A children’s charity is urging Chichester residents to do something purple this November in support of its campaign to help save premature babies.
Elijah was born more than three months early, weighing just 823g – less than 2lbs.
Despite his early arrival, Elijah seemed to be doing well, but things changed suddenly when he contracted necrotising enterocolitis (NEC), a bowel condition which can strike premature and vulnerable babies with alarming speed.
Elijah sadly lost his fight for life at just 37 days old.
“Elijah led a very traumatic little life. He died sleeping on my chest in the small hours – that’s when I joined the fight to stop premature birth,” said Elijah’s mum, Jenny.
Around 60,000 babies are born prematurely each year in the UK and globally it’s the biggest killer of children under five.
Children’s charity Action Medical Research – which has its headquarters in Horsham – is fighting back.
“We know that by pushing for medical breakthroughs, we can save children’s lives,” said Sarah Moss, Communications Director at Action Medical Research.
“Parents. Children. Families. Communities. We’re all working together to raise £1 million by 2020 as part of our BORN TOO SOON campaign, to fund groundbreaking medical research that could go on to benefit millions.”
The UK charity is asking supporters to Go Purple in November in support of its BORN TOO SOON campaign.
Fundraise with your friends throughout the month and raise money to fund vital research that could help stop babies being born too soon.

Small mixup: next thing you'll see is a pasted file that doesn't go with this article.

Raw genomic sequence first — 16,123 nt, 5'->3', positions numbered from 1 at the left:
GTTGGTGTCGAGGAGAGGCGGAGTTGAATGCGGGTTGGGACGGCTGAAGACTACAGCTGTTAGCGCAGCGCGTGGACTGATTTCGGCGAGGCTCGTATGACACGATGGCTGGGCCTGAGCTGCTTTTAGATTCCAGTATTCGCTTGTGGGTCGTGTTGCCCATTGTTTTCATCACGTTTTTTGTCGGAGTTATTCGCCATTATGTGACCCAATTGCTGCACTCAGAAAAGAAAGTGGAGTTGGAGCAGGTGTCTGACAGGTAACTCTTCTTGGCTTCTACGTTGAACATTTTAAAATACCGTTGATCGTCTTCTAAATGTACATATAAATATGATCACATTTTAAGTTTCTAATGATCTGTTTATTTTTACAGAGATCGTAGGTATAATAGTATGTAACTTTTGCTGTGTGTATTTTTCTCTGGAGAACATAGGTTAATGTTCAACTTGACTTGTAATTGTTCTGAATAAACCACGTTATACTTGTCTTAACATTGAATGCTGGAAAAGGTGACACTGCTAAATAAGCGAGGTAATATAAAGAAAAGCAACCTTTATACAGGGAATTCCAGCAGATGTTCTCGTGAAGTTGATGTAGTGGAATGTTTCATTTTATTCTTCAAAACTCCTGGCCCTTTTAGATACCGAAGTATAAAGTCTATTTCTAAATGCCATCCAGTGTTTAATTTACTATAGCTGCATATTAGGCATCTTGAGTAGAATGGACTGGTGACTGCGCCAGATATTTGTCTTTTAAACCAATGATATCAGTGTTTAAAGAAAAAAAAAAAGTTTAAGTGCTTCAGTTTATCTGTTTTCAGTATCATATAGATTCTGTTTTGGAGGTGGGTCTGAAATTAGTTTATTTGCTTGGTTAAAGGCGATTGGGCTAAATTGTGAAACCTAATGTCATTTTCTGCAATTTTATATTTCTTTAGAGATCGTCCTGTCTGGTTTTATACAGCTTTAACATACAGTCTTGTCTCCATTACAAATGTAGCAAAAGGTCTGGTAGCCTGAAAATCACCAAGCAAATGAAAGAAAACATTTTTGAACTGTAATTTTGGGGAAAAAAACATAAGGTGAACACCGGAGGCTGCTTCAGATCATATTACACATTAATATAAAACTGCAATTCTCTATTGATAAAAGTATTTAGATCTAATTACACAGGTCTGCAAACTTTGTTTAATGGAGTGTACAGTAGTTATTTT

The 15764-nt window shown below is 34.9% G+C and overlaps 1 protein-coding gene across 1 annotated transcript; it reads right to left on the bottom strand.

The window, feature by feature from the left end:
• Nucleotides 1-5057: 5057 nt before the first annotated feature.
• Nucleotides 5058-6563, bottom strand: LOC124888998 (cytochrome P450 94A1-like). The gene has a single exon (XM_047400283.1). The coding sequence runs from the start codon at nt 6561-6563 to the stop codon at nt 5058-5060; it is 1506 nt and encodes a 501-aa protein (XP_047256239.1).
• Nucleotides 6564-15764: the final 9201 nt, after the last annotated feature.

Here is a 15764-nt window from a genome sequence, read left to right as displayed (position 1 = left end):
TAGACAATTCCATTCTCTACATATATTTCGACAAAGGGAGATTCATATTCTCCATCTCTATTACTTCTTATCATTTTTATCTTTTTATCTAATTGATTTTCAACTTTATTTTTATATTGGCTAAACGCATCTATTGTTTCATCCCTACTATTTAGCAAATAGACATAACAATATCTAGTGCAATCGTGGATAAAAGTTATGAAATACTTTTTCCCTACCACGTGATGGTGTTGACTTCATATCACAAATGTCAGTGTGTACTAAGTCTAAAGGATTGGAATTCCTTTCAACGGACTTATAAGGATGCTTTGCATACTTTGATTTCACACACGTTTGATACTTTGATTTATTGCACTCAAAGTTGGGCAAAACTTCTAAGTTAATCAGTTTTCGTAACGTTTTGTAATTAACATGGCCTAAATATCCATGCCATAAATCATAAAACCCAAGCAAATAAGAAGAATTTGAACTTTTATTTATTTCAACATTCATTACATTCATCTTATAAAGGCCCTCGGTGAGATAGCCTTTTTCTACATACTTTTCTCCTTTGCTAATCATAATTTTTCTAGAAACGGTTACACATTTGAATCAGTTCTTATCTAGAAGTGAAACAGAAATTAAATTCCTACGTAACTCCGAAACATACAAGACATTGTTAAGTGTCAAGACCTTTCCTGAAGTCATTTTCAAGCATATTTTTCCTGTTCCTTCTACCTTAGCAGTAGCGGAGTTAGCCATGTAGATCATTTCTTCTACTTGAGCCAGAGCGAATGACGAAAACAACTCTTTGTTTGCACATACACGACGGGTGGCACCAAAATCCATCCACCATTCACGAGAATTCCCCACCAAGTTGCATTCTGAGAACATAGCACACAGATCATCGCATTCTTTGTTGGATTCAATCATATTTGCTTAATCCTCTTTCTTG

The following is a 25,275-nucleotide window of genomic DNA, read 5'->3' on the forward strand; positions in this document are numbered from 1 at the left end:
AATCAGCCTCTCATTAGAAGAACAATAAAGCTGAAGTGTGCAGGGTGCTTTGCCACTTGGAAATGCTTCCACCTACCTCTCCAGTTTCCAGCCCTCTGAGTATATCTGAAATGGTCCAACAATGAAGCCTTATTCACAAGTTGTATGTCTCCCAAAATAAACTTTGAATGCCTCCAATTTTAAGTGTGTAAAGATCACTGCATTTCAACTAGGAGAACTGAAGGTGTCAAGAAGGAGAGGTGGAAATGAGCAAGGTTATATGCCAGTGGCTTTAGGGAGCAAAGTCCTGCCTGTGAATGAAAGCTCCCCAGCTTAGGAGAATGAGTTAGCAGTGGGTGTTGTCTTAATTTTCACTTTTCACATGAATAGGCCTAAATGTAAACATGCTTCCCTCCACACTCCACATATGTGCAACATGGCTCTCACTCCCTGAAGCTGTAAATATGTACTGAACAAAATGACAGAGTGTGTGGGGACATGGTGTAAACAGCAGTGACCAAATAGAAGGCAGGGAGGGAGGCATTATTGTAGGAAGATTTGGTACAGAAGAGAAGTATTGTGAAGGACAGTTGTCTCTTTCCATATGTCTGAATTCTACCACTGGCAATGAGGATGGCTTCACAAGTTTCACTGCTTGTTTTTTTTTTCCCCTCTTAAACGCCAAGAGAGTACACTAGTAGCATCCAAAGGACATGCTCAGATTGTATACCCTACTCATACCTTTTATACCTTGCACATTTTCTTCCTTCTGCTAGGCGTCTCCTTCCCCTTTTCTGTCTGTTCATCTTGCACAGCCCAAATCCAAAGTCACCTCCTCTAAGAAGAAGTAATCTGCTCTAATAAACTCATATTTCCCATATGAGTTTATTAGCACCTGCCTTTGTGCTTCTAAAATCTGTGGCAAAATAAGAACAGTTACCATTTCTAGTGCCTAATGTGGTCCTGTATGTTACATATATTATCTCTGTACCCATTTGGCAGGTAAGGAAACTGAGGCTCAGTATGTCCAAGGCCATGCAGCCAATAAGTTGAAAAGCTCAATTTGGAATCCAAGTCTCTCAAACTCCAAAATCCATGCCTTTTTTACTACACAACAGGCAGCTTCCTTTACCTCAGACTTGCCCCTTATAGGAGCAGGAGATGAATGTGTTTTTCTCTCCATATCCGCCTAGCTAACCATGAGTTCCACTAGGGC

High-profile supporters of the charity include Davina McCall, who is urging others to join the fight for little lives.
“This really is a cause close to my heart. My mum developed pre-eclampsia when she was expecting me, and I was born prematurely – I could so easily have not been here today if it wasn’t for medical advances. Premature birth is still the biggest killer of babies in the UK. So join me, and fight back,” she said.
The BORN TOO SOON campaign aims to shine a spotlight on the impact premature birth has on babies and their families and to help fund more research that can save lives.
"I've seen too many times the worry of a mother being rushed to hospital too soon – her baby being taken away to neonatal care. So tiny, so defenceless, so fragile," said Dr Joanna Cook from Imperial College London.
"Having a premature baby isn’t something that you expect to happen, but unfortunately this is the experience for more and more mums worldwide."
For more information go to www.action.org.uk/GoChichester.